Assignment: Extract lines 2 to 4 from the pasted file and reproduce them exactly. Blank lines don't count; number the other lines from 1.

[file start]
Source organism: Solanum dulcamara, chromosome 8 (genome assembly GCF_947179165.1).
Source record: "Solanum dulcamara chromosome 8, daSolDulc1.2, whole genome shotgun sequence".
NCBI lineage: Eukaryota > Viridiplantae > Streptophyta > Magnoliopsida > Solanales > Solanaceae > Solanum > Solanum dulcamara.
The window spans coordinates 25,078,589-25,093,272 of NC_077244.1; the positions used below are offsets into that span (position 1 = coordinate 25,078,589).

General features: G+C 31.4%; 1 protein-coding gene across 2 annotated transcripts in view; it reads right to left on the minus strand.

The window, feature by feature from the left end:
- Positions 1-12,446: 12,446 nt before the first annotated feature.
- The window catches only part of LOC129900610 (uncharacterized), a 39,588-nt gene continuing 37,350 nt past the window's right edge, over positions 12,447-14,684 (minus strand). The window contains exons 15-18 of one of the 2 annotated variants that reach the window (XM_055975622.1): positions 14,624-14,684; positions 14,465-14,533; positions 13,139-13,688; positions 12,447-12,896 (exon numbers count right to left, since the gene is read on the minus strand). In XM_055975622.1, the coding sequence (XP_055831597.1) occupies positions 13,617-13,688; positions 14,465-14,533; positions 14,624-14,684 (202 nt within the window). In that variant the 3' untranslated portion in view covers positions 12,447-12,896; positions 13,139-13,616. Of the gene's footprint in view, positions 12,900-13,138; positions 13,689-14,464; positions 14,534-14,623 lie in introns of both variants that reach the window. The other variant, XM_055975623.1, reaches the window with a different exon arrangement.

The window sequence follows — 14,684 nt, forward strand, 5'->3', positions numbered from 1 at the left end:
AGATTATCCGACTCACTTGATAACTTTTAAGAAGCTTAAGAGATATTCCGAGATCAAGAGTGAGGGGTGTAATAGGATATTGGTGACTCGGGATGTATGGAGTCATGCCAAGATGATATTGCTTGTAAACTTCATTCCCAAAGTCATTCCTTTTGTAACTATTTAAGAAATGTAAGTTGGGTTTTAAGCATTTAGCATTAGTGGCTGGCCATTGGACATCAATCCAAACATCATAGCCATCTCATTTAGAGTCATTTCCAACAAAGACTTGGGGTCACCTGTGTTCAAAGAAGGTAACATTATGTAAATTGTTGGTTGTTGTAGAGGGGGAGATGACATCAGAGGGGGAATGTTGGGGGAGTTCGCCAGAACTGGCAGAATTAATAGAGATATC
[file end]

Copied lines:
Source record: "Solanum dulcamara chromosome 8, daSolDulc1.2, whole genome shotgun sequence".
NCBI lineage: Eukaryota > Viridiplantae > Streptophyta > Magnoliopsida > Solanales > Solanaceae > Solanum > Solanum dulcamara.
The window spans coordinates 25,078,589-25,093,272 of NC_077244.1; the positions used below are offsets into that span (position 1 = coordinate 25,078,589).